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How to start a networking event

In 2013 we (Sam Potts and Remi Harris) co-founded Young Guns Network with an ace team of young music industry professionals. Looking back after 5 years we decided to get our story straight about how the whole thing came together.

How did you meet?

Remi: I first heard of Sam…about 12 years ago now I think. He might correct me. I was working at AIM (the Association of Independent Music) at the time, and he contacted me as part of his dissertation which I think was something to do with Radio. I think I offered him a role volunteering at an AIM event, so that may have been how we first met. I always joke that he was my intern…

Sam: I cold called the Association Of Independent Music (AIM) from Edinburgh University library doing research for my dissertation on independent dance music labels. I got through to Remi and she was typically generous with her time for the next generation and gave me a great interview that was highly valuable. We remained in contact and she kindly offered me one of my first opportunities in connecting to the London music industry, helping out at an AIM event she was running. She's remained a close mentor and friend ever since.

How did YGN get started?

Remi: Sam contacted me in 2012 with an idea. He said that he’d noticed that lots of music industry seminars he was attending had mainly older, male speakers and that what they were often wistfully talking about how the music industry had changed (for the worse) in the digital era. He suggested an event featuring younger speakers and more accessible for younger people working in music. He asked me if I could help him get it started. I thought it sounded interesting, and suggested that we find some of the young people he envisaged attending the event and ask them if they thought it was needed. I think we ended up with about 10 people that we’d worked with, a couple came from Urban Development I think. Right from the first meeting things developed really naturally and easily – I’ve started lots of projects and some of them are such hard work but there was loads of enthusiasm with this one and by the end of that meeting we’d decided to put together our own event. A lot of people who were at that first meeting have continued to support YGN to this day.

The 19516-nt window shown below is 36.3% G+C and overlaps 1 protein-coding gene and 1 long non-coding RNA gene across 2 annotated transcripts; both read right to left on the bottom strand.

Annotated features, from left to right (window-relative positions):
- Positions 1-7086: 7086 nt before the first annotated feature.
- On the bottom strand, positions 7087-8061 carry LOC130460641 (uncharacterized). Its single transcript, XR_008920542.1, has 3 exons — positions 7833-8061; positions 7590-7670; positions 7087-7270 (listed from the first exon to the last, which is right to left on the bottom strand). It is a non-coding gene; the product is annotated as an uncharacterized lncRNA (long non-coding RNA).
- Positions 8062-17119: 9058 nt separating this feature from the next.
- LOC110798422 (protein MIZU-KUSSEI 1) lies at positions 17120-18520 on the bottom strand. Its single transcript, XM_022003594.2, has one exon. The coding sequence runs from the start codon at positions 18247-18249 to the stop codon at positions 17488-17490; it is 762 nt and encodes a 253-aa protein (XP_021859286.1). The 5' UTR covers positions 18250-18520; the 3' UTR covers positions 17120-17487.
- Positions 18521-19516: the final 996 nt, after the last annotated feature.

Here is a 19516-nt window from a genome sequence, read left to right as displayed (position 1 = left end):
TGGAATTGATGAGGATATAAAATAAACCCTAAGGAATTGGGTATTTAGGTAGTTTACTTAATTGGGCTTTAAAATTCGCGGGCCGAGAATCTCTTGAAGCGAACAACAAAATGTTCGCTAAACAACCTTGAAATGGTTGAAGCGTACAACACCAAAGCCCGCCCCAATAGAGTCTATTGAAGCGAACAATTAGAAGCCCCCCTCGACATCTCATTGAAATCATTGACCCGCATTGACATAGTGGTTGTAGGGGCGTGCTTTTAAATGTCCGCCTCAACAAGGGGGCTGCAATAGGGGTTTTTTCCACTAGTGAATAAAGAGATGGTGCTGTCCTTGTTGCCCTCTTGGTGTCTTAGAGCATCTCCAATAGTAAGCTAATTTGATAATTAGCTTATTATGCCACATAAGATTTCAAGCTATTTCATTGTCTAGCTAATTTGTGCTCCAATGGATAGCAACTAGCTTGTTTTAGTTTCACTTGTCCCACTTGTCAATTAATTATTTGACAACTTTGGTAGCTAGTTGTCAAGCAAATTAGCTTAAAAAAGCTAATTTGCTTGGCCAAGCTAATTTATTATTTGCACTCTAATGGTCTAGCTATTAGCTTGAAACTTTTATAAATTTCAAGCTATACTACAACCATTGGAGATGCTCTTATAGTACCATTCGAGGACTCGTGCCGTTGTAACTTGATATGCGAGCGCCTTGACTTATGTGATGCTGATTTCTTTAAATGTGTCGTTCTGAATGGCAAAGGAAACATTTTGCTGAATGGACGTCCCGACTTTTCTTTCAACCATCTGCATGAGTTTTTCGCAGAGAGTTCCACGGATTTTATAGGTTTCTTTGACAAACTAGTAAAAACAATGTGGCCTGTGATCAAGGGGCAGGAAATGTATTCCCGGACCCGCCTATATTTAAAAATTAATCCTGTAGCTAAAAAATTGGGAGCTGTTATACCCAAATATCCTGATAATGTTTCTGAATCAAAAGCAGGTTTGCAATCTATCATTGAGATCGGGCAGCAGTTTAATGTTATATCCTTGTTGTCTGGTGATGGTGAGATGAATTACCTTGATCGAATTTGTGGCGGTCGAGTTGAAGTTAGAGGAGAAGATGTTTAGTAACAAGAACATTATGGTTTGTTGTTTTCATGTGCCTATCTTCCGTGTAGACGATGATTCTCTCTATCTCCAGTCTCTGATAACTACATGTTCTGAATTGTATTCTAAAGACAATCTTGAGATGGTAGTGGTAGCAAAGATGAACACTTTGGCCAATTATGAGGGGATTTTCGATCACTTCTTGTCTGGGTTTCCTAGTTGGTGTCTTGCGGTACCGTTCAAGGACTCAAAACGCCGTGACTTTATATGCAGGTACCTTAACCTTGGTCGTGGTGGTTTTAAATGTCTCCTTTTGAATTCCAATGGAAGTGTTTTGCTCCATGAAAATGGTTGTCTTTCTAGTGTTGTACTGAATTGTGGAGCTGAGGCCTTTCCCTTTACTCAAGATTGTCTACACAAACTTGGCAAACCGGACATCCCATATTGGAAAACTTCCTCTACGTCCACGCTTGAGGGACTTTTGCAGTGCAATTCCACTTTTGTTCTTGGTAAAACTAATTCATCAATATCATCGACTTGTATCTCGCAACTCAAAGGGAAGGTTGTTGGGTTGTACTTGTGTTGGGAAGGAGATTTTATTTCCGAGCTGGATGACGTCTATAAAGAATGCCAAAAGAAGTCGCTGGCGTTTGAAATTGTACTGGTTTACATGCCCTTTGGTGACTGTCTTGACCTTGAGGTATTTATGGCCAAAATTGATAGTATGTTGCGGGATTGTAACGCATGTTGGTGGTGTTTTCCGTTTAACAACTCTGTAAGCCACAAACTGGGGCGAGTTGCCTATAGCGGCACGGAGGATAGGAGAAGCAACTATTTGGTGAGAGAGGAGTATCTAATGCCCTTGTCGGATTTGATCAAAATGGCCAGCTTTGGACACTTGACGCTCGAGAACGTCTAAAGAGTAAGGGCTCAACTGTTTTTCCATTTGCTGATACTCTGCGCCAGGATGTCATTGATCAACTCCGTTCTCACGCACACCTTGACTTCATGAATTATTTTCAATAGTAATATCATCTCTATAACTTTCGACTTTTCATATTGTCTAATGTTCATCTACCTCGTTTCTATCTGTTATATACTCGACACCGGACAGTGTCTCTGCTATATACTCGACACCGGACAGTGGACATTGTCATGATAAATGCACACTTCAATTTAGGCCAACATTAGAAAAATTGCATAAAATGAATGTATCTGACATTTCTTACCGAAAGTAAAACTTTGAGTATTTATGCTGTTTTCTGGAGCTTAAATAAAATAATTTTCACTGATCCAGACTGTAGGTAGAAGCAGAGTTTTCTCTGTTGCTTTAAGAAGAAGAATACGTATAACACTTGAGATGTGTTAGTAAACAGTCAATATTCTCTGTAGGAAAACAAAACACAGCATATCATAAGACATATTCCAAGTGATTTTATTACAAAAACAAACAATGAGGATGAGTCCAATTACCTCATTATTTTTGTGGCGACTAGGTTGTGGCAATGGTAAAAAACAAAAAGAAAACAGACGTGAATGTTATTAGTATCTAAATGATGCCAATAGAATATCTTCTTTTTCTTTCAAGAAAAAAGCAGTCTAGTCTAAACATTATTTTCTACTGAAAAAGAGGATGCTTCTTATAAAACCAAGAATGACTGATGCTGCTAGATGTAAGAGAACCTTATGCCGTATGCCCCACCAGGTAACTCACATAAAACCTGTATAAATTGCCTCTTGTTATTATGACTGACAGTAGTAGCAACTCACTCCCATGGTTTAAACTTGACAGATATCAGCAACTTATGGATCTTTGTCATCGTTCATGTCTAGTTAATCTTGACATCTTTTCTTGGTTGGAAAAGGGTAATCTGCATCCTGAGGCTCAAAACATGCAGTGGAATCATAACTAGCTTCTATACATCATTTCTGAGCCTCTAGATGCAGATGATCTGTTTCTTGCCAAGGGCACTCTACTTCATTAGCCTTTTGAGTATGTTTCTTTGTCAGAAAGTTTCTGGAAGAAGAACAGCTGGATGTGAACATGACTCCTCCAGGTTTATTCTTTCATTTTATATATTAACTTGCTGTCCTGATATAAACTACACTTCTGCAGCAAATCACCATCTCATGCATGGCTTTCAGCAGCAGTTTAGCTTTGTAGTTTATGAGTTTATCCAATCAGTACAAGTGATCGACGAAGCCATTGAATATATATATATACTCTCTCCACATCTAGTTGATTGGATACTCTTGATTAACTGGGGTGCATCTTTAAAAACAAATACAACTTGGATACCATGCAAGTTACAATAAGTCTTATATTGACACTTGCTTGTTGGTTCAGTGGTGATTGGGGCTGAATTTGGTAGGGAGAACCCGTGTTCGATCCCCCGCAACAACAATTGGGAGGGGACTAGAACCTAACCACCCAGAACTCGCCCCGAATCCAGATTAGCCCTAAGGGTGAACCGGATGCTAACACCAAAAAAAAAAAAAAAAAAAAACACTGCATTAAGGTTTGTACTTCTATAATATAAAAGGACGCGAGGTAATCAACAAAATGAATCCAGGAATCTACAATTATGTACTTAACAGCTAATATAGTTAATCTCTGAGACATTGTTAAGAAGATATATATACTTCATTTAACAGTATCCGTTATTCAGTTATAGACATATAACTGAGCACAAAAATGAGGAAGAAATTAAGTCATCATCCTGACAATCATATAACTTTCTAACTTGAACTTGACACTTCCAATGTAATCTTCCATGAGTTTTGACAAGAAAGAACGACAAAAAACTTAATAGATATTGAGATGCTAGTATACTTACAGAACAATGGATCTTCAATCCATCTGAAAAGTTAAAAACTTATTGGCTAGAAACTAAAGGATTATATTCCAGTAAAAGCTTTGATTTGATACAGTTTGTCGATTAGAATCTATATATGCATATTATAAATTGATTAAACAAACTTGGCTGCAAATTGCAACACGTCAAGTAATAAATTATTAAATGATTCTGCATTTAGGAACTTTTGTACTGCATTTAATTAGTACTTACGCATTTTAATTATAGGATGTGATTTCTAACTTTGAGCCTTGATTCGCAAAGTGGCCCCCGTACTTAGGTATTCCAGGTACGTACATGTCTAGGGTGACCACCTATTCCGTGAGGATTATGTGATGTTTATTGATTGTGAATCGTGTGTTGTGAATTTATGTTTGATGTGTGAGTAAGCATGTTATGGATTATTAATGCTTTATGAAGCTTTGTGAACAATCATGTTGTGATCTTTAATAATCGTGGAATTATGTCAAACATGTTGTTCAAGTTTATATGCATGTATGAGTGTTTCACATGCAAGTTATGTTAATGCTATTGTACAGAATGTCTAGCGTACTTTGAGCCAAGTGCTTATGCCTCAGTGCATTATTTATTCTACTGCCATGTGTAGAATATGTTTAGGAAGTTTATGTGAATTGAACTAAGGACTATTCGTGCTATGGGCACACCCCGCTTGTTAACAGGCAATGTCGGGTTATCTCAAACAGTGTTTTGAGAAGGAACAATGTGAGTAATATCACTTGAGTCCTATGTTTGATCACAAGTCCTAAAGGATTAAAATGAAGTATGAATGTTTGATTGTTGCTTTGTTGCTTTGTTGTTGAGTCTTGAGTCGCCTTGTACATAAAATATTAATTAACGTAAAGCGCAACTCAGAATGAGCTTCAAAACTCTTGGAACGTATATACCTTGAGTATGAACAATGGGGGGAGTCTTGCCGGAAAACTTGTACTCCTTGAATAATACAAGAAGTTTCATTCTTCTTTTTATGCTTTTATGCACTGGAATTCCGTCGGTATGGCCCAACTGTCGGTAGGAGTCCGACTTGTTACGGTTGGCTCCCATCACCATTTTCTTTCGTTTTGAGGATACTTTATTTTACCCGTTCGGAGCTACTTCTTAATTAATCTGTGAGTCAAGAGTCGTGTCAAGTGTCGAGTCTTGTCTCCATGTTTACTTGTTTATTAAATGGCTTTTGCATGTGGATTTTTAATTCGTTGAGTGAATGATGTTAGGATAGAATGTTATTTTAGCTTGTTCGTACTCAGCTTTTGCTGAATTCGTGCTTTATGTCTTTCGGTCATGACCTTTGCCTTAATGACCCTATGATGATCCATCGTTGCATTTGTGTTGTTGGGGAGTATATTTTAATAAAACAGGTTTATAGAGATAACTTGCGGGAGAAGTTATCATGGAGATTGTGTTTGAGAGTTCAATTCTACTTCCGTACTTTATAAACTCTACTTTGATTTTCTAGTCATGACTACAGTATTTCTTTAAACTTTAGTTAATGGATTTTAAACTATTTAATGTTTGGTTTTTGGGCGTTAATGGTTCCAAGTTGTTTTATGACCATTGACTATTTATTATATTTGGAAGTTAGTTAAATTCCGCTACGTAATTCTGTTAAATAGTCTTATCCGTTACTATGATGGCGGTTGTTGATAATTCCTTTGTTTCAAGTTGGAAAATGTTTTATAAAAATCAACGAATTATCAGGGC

Sam: I took a day off work and paid to go to an event called 'The Future Of Record Labels, Challenging the Dinosaur Myth'. I was really annoyed as all the panels and Q&As were full of 'dinosaurs' talking about what the industry used to be like. This gave me the inspiration for the idea of a network and events programme for young music industry professionals run by young music industry professionals. I shared the idea with Remi and its testament to the young people we brought on board at the first meeting, their drive and shared vision is what kick started it all. The process also taught me a valuable lesson: to share ideas with trusted friends as soon as you can to test if they are worth pursuing or not!